In light of the recent shooting in Las Vegas, it’s time to examine our personal security again. As per usual, the calls for gun control reform have begun again in earnest. Though I won’t comment on that directly, I will say it is time to look at what personal safety should mean to all of us.
In this particular case, the venue was large, the vantage point was high, and from the police scanner transposition, it is clear there was chaos not only amongst the public but also from the various police agencies involved. What the scanner records show is no clear leader, and no general direction for medical responders, safety responders, and that the general public was in a panic. There were reports of people trying to steal shotguns, steal patrol cars, and even breaking into vehicles to try and escape.
What this showed to me is the worst of human nature. There are a few cases of heroism, but the general lack of understanding of safety protocol highlights what it means to be trained to respond to emergencies, and how to prepare to keep your cool in dangerous situations. The idea of trying to grab a shotgun from a police officer is just senseless to me. A shotgun is not going to keep you safe in this situation, and honestly only seeks to make the situation more dangerous. Likewise, stealing a patrol car is a way to get yourself into deep trouble.
You can listen to the full transcript here. It isn’t pretty and shows a picture of a lot of confusion.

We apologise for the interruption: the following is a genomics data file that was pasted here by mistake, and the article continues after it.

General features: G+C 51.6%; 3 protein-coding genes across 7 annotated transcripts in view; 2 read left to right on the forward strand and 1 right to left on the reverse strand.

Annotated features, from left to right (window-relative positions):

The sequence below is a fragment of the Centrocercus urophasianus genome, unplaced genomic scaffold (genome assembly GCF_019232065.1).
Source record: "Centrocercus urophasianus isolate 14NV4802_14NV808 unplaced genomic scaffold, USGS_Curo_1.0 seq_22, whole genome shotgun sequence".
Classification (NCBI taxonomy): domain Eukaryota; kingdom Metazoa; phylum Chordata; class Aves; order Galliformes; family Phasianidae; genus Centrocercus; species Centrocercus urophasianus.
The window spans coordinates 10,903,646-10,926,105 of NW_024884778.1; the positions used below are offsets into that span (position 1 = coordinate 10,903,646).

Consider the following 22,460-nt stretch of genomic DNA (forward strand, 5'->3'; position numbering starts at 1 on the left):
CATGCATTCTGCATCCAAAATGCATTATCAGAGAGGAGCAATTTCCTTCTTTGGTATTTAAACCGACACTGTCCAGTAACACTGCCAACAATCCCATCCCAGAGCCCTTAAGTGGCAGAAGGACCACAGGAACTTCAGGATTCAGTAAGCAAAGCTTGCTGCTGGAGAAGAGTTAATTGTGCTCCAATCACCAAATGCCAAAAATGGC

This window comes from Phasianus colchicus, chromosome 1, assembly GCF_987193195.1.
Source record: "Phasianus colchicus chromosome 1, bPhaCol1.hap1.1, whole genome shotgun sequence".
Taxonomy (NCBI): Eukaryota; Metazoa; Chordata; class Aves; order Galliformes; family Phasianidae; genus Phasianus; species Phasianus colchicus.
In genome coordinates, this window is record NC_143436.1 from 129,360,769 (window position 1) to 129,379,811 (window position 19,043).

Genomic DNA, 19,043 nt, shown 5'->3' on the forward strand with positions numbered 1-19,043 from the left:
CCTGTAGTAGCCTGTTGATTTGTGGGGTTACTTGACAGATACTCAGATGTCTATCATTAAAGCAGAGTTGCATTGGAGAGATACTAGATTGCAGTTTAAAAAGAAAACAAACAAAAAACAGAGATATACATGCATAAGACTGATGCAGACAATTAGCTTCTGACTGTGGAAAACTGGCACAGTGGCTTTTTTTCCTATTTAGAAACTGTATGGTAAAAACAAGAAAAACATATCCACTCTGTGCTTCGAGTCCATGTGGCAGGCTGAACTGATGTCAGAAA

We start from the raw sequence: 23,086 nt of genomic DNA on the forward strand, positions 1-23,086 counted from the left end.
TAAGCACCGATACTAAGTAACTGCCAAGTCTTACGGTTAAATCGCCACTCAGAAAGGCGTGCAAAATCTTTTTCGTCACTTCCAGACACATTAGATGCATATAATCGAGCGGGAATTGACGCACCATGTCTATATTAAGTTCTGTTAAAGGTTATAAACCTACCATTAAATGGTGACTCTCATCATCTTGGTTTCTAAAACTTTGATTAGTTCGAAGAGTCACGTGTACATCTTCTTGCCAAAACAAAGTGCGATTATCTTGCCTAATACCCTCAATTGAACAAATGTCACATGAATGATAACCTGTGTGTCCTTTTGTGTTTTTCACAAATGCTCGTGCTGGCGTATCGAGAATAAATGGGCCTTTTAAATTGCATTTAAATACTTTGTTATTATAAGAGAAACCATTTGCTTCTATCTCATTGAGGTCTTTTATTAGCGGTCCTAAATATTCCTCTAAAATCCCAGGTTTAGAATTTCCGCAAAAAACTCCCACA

So what can we learn from this:
- Let the police do their jobs and stay out of the way. They are armed for a reason. They have patrol cars for a reason. They need their weapons and their vehicles to do their jobs. Let them do their jobs.
- Know when you are in a large venue, especially one with high surrounding points where your exits are. Know where the safe spots are. Theatres, sporting events, unfamiliar venues, these are all places where active shooters have wreaked havoc. Knowing where to go that is safe could mean saving your life, and those who are with you.
- Understand that law enforcement can become confused or disorganized. Comply with commands, but don’t put yourself at unnecessary risk.
- Forget your belongings. You can replace all that stuff, but you can’t replace your life or those who are with you. So just leave it.
- Don’t follow the crowd. Shooters tend to shoot into the crowd, not at the stragglers. If you are in the crowd you are at a higher risk, run toward shelter or a hiding spot, then stay put until you get the all clear.
- Ignore the advice about running in a zig-zag pattern. In situations like Las Vegas, and most of the active shooter situations the shooter probably wasn’t aiming for people. So the shots that connected were random. It wouldn’t have mattered if you were crouched or zig-zagging. If you were in the wrong spot at the wrong time, you were hit. Period. Just move fast to a place where you can’t get hit. You won’t be guaranteed to be safe, but you will be reducing your chance of risk.
Just remember, with every natural disaster, man-made event, or act of God there is something that we can learn. Perhaps in this situation, it is a look at the future of gun control, and perhaps not. It is most definitely a look at how to be more prepared for an active shooter in an open venue. Stay safe friends!